The Americas Society and Council of the Americas invited me to discuss scalable innovative practices for education with experts and leaders dedicated to advancing and shaping the political, economic, social and cultural agendas of the Western Hemisphere. The purpose was to take what works in New York City and bring it to other education systems.
Here are some ideas I shared that global leaders can bring back to their countries.
1) Online Learning Communities for Education Resources
It is no longer okay for companies to provide teachers with just a product. Today we ask companies whose products we use, like Google, PBS, and Common Sense Media to develop online learning networks comprised of their staff and NYCDOE educators who use the product. Communities on sites like Google, Facebook, and Edmodo allow educators to connect with one another to share ideas, best practices, troubleshoot issues, and more. A member from the NYCDOE and from the company participate in the group to provide appropriate support as needed.
Teachers love it.
Alone, exhausted, and unseen become connected, energized, and recognized.
2) Partnering with Companies to Develop Expertise within The System
Have you ever been to a classroom and seen a SMARTboard serving as a bulletin board or known that teachers were barely scratching the surface when it comes to using certain technologies? Technology without pedagogy is a waste of money.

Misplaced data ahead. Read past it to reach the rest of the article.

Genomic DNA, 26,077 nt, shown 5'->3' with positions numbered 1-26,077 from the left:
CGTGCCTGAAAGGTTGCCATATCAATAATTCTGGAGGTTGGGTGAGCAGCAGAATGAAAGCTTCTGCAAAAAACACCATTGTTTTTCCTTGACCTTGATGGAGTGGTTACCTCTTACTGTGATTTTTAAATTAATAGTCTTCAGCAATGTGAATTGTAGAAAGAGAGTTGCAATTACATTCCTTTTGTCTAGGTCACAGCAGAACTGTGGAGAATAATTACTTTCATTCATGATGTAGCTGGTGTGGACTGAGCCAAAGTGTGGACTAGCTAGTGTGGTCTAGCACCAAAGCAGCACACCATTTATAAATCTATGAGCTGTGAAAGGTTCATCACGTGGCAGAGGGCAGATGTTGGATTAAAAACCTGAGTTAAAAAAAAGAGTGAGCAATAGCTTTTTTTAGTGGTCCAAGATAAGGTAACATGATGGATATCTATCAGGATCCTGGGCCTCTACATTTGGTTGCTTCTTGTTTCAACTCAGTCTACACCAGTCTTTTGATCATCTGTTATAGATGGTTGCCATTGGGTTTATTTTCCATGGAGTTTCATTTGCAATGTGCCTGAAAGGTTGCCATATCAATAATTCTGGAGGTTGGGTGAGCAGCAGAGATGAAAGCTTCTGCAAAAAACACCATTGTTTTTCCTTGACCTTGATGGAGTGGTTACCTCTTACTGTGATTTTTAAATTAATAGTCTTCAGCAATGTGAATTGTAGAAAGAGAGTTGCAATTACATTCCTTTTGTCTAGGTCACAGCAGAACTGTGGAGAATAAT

Today companies must be held accountable to do more than just sell tools and resources to schools. They must come with an important additional component to grow capacity across the district. That component is a no-cost program that creates and connects teachers across the district who are power-users of the same resources so they can become area experts supporting others back in their school and districts.
Participants become experts and share their skills and knowledge by:
► Supporting colleagues in their schools and districts
► Modeling and speaking about best practices in effective technology integration
► Providing professional learning
► Offering feedback to companies that help to ensure resources meet student needs
► Building the external profile of the DOE by contributing to blogs, websites, and other media
► Developing innovative classrooms for inter-visitations
► Presenting at conferences and workshops
Products are no longer stand alone. They come with training and support that helps ensure their successful use. You can learn more about this program here.
3) Technology Single Point of Contacts (Tech SPOC)
Every school designates a single point of contact for technology who can participate in professional learning opportunities, receive information about technology (i.e. via a newsletter and website), and participate in a face-to-face and online community for anytime/anywhere support.
4) One Stop for Technology Professional Learning Opportunities
Sounds simple, but until recently we didn’t have a central place on our website where all learning opportunities were placed. Now there is one online place to find both internal and external opportunities such as workshops, institutes, conferences, meet ups, and webinars.